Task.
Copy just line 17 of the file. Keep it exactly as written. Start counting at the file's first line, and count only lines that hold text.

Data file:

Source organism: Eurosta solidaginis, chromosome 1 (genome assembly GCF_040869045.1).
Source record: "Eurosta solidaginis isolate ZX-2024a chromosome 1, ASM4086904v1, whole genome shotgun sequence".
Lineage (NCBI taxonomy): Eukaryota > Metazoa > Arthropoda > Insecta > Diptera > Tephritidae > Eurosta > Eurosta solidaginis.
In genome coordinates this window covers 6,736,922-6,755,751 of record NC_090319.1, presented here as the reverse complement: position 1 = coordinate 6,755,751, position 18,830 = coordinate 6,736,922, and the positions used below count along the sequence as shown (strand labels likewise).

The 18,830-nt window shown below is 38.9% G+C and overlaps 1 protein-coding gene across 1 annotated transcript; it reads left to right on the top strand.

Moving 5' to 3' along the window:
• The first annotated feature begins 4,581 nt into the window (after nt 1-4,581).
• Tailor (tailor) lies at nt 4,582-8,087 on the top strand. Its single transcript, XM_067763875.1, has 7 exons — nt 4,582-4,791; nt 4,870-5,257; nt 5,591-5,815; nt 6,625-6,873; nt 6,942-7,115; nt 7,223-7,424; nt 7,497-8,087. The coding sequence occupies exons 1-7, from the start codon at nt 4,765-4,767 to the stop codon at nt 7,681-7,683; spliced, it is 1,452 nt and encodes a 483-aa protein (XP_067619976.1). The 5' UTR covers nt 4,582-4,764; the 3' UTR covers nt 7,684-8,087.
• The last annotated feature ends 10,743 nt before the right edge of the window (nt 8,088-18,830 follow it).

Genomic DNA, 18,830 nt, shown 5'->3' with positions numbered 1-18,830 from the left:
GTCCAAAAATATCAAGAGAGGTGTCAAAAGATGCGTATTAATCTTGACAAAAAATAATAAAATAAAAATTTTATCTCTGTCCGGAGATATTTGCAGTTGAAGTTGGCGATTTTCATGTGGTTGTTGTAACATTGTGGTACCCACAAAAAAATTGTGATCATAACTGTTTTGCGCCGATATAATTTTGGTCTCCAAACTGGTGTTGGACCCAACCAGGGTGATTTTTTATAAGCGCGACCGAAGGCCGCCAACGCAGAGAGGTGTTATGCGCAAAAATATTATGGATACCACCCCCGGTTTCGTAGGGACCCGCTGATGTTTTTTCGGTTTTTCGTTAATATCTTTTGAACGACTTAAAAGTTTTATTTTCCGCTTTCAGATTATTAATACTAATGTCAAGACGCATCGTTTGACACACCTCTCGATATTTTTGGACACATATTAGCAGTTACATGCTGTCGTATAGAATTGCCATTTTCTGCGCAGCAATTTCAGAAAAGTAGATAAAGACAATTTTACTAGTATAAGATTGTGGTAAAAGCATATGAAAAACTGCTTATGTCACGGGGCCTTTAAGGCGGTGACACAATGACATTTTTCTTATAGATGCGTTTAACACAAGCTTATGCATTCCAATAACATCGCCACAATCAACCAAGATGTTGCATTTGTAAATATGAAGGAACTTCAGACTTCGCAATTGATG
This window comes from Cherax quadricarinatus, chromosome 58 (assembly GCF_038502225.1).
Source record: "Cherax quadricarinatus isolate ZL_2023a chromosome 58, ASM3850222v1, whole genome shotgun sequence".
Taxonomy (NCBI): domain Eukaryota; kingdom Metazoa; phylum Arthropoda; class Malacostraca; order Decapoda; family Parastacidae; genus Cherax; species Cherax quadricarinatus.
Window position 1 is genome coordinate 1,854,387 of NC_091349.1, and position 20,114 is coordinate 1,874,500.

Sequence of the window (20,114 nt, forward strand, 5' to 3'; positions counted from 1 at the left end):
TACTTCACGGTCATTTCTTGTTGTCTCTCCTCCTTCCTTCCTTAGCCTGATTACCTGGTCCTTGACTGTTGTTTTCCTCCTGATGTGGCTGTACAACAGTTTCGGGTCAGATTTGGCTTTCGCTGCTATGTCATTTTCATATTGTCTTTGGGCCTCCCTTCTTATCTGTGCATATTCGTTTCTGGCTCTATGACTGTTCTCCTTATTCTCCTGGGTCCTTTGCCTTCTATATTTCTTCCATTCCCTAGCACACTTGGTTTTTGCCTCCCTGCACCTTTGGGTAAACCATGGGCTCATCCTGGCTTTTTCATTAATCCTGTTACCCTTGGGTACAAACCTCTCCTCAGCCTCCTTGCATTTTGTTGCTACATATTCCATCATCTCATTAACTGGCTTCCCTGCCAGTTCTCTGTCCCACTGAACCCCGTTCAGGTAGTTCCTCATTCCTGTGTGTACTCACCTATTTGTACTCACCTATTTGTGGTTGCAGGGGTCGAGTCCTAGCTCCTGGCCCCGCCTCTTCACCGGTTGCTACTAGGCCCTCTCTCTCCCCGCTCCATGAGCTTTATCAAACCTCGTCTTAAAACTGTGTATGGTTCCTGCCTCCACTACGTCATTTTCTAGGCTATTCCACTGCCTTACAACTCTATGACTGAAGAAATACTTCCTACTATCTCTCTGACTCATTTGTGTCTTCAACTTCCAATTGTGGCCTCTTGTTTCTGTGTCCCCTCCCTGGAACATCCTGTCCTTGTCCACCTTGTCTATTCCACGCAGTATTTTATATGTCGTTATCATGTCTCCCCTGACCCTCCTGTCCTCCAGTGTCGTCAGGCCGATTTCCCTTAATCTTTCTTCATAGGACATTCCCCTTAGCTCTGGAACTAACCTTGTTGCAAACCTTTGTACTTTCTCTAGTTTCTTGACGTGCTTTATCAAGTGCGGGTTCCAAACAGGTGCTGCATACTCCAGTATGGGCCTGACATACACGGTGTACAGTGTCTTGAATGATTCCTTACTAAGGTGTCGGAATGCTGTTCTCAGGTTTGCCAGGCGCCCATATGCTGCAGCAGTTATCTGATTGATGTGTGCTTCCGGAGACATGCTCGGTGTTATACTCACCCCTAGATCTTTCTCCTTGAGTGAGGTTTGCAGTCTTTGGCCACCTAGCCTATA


TACTTCACGGTCATTTCTTGTTGTCTCTCCTCCTTCCTTCCTTAGCCTGATTACCTGGTCCTTGACTGTTGTTTTCCTCCTGATGTGGCTGTACAACAGTTTCGGGTCAGATTTGGCTTTCGCTGCTATGTCATTTTCATATTGTCTTTGGGCCTCCCTTCTTATCTGTGCATATTCGTTTCTGGCTCTATGACTGTTCTCCTTATTCTCCTGGGTCCTTTGCCTTCTATATTTCTTCCATTCCCTAGCACACTTGGTTTTTGCCTCCCTGCACCTTTGGGTAAACCATGGGCTCATCCTGGCTTTTTCATTAATCCTGTTACCCTTGGGTACAAACCTCTCCTCAGCCTCCTTGCATTTTGTTGCTACATATTCCATCATCTCATTAACTGGCTTCCCTGCCAGTTCTCTGTCCCACTGAACCCCGTTCAGGTAGTTCCTCATTCCTGTGTGTACTCACCTATTTGTACTCACCTATTTGTGGTTGCAGGGGTCGAGTCCTAGCTCCTGGCCCCGCCTCTTCACCGGTTGCTACTAGGCCCTCTCTCTCCCCGCTCCATGAGCTTTATCAAACCTCGTCTTAAAACTGTGTATGGTTCCTGCCTCCACTACGTCATTTTCTAGGCTATTCCACTGCCTTACAACTCTATGACTGAAGAAATACTTCCTACTATCTCTCTGACTCATTTGTGTCTTCAACTTCCAATTGTGGCCTCTTGTTTCTGTGTCCCCTCCCTGGAACATCCTGTCCTTGTCCACCTTGTCTATTCCACGCAGTATTTTATATGTCGTTATCATGTCTCCCCTGACCCTCCTGTCCTCCAGTGTCGTCAGGCCGATTTCCCTTAATCTTTCTTCATAGGACATTCCCCTTAGCTCTGGAACTAACCTTGTTGCAAACCTTTGTACTTTCTCTAGTTTCTTGACGTGCTTTATCAAGTGCGGGTTCCAAACAGGTGCTGCATACTCCAGTATGGGCCTGACATACACGGTGTACAGTGTCTTGAATGATTCCTTACTAAGGTGTCGGAATGCTGTTCTCAGGTTTGCCAGGCGCCCATATGCTGCAGCAGTTATCTGATTGATGTGTGCTTCCGGAGACATGCTCGGTGTTATACTCACCCCTAGATCTTTCTCCTTGAGTGAGGTTTGCAGTCTTTGGCCACCTAGCCTATA